One of the main goals of my sabbatical was to write, write, write. I needed to finish up a number of papers that had been on the back burner for way too long. I also wanted to start a couple larger projects. While I didn't get everything done that I wanted to, I was able to make strong progress on all my writing projects. I also managed to add another paper, coauthored with my host, Noah Whiteman, and his lab. This turned out to be a nice project that allowed us to summarize some of the microbial work that we have both been doing in our labs. This paper has just come out online in Frontiers in Microbiology's special Symbioses issue. Here's a link to the paper.
Kari's latest paper on Hawaiian Diptera is out! This one is a phylogeny of the endemic Hawaiian Campsicnemus (Diptera: Dolichopodidae), with some very interesting analyses on the biogeography and ecological adaptations in the group. Our coauthors were Neal Evenhuis at the Bishop Museum and Pavla Bartosova-Sojkova, a former visiting scholar in the lab. We have one more paper on Hawaiian dolis in the works and are excited to publish on this very cool radiation of about 350 endemic Hawaiian species.
I posted earlier this year about wanting to publish a series of small papers on the distribution and identification of several lineages of Hawaiian flies. I also wanted to use the series to publish some species names from the smaller groups or the clades where a full revision isn't tractable. The first paper was on the Asteiidae and it came out in February. The second in the series was on the genus Scatella (Ephydridae) and was published in August. My coauthors Neal Evenhuis and Keith Arakaki are both researchers at the BP Bishop Museum. We owe a huge thanks to Torsten Dikow for helping with the database of the Smithsonian Material. You can read the paper here.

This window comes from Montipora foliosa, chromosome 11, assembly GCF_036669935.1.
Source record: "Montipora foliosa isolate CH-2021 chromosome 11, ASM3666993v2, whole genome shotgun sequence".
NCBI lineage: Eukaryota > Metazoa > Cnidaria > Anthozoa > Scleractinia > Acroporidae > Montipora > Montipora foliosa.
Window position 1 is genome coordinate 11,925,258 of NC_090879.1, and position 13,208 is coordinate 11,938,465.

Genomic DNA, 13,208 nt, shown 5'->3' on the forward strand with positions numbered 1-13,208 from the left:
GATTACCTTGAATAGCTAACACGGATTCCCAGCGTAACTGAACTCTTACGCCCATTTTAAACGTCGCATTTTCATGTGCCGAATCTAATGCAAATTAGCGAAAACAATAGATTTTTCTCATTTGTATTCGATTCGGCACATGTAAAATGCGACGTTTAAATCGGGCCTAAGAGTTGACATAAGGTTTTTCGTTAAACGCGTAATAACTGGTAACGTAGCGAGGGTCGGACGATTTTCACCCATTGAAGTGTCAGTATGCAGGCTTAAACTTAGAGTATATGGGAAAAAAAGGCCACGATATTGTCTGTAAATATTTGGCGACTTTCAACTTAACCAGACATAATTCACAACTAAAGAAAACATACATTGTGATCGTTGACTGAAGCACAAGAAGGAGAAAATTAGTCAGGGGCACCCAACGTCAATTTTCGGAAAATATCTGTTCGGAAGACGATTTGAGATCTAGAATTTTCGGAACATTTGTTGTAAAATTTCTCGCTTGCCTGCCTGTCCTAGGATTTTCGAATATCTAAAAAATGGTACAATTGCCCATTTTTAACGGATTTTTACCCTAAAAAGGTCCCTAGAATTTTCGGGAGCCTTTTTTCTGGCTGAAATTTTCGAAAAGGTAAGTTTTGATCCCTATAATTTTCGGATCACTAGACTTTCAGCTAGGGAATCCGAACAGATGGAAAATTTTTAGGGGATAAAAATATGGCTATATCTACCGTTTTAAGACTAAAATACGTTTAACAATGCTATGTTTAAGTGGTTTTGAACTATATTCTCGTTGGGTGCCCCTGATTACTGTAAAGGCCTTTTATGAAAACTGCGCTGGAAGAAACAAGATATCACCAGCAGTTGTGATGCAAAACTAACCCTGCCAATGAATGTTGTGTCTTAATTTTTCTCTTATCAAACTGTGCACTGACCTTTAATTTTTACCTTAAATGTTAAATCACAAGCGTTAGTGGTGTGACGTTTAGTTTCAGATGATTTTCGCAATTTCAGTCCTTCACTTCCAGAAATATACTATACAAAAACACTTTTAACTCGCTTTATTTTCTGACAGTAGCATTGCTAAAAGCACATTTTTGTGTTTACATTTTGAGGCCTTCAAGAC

My next paper will be on the endemic Hawaiian Canacidae and will include the description of a new species in the genus Procanace.
It's been a while since I've posted updates. My sabbatical has come and gone and much of what happened in the last half of it didn't get put up here. I'm going to try and catch up a bit - and do it in order - starting with this post. I made a number of collections around Memorial Day weekend. Chelsea and Paceyn were in Nebraska visiting family so I did a short road trip with my old friend Marty. The photo here is from an earlier trip but not much has changed. We had a great time and I also managed to get a large number of flies. Some Scaptomyza, but mostly ephydrids.
Natalie passed her oral exams today! From what I've heard, she did a wonderful job. Be sure to congratulate her next time you see her in the lab.
Chelsea, Paceyn and I did another short drive on March 2nd. We started in Sonoita, cut through the Patagonia Mountains to the border town of Lochiel, and made our way back to Sonoita via the Canelo Hills and Santa Cruz River Valley. It had rained the night before and we had a very nice drive in spite of some mud. I collected quite a few flies and I hear that the birding was also good....